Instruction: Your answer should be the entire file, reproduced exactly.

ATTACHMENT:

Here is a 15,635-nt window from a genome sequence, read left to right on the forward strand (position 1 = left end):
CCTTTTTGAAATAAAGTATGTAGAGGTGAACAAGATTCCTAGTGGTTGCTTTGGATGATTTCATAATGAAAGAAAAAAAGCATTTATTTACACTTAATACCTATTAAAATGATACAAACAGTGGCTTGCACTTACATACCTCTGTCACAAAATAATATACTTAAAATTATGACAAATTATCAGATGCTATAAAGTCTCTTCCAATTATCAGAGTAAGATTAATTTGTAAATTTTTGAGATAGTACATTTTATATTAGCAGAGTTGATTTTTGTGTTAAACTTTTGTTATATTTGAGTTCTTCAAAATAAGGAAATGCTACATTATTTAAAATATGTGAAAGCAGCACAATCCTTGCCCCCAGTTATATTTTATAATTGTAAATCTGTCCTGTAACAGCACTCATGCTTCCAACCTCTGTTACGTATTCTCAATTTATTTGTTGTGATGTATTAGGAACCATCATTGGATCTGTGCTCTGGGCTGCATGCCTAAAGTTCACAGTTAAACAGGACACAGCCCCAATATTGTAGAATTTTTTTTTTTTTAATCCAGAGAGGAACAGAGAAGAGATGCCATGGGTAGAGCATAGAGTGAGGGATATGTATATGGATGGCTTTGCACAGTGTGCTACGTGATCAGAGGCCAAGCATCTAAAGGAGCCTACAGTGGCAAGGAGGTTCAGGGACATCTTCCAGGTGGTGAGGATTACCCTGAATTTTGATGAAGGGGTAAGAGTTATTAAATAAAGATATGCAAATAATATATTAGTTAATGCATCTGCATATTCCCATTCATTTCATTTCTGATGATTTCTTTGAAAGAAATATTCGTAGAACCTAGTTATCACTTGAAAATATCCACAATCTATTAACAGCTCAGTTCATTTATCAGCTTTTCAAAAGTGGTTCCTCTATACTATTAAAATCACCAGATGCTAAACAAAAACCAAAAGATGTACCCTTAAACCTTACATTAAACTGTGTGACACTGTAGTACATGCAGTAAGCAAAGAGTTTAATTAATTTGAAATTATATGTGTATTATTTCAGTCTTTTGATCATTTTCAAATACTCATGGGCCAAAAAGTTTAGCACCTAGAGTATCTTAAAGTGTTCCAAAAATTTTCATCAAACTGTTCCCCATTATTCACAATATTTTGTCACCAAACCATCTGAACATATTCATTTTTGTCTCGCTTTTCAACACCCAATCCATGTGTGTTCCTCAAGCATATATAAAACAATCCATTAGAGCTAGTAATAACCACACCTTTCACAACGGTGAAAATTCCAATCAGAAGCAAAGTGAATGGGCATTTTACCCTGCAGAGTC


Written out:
Here is a 15,635-nt window from a genome sequence, read left to right on the forward strand (position 1 = left end):
CCTTTTTGAAATAAAGTATGTAGAGGTGAACAAGATTCCTAGTGGTTGCTTTGGATGATTTCATAATGAAAGAAAAAAAGCATTTATTTACACTTAATACCTATTAAAATGATACAAACAGTGGCTTGCACTTACATACCTCTGTCACAAAATAATATACTTAAAATTATGACAAATTATCAGATGCTATAAAGTCTCTTCCAATTATCAGAGTAAGATTAATTTGTAAATTTTTGAGATAGTACATTTTATATTAGCAGAGTTGATTTTTGTGTTAAACTTTTGTTATATTTGAGTTCTTCAAAATAAGGAAATGCTACATTATTTAAAATATGTGAAAGCAGCACAATCCTTGCCCCCAGTTATATTTTATAATTGTAAATCTGTCCTGTAACAGCACTCATGCTTCCAACCTCTGTTACGTATTCTCAATTTATTTGTTGTGATGTATTAGGAACCATCATTGGATCTGTGCTCTGGGCTGCATGCCTAAAGTTCACAGTTAAACAGGACACAGCCCCAATATTGTAGAATTTTTTTTTTTTTAATCCAGAGAGGAACAGAGAAGAGATGCCATGGGTAGAGCATAGAGTGAGGGATATGTATATGGATGGCTTTGCACAGTGTGCTACGTGATCAGAGGCCAAGCATCTAAAGGAGCCTACAGTGGCAAGGAGGTTCAGGGACATCTTCCAGGTGGTGAGGATTACCCTGAATTTTGATGAAGGGGTAAGAGTTATTAAATAAAGATATGCAAATAATATATTAGTTAATGCATCTGCATATTCCCATTCATTTCATTTCTGATGATTTCTTTGAAAGAAATATTCGTAGAACCTAGTTATCACTTGAAAATATCCACAATCTATTAACAGCTCAGTTCATTTATCAGCTTTTCAAAAGTGGTTCCTCTATACTATTAAAATCACCAGATGCTAAACAAAAACCAAAAGATGTACCCTTAAACCTTACATTAAACTGTGTGACACTGTAGTACATGCAGTAAGCAAAGAGTTTAATTAATTTGAAATTATATGTGTATTATTTCAGTCTTTTGATCATTTTCAAATACTCATGGGCCAAAAAGTTTAGCACCTAGAGTATCTTAAAGTGTTCCAAAAATTTTCATCAAACTGTTCCCCATTATTCACAATATTTTGTCACCAAACCATCTGAACATATTCATTTTTGTCTCGCTTTTCAACACCCAATCCATGTGTGTTCCTCAAGCATATATAAAACAATCCATTAGAGCTAGTAATAACCACACCTTTCACAACGGTGAAAATTCCAATCAGAAGCAAAGTGAATGGGCATTTTACCCTGCAGAGTC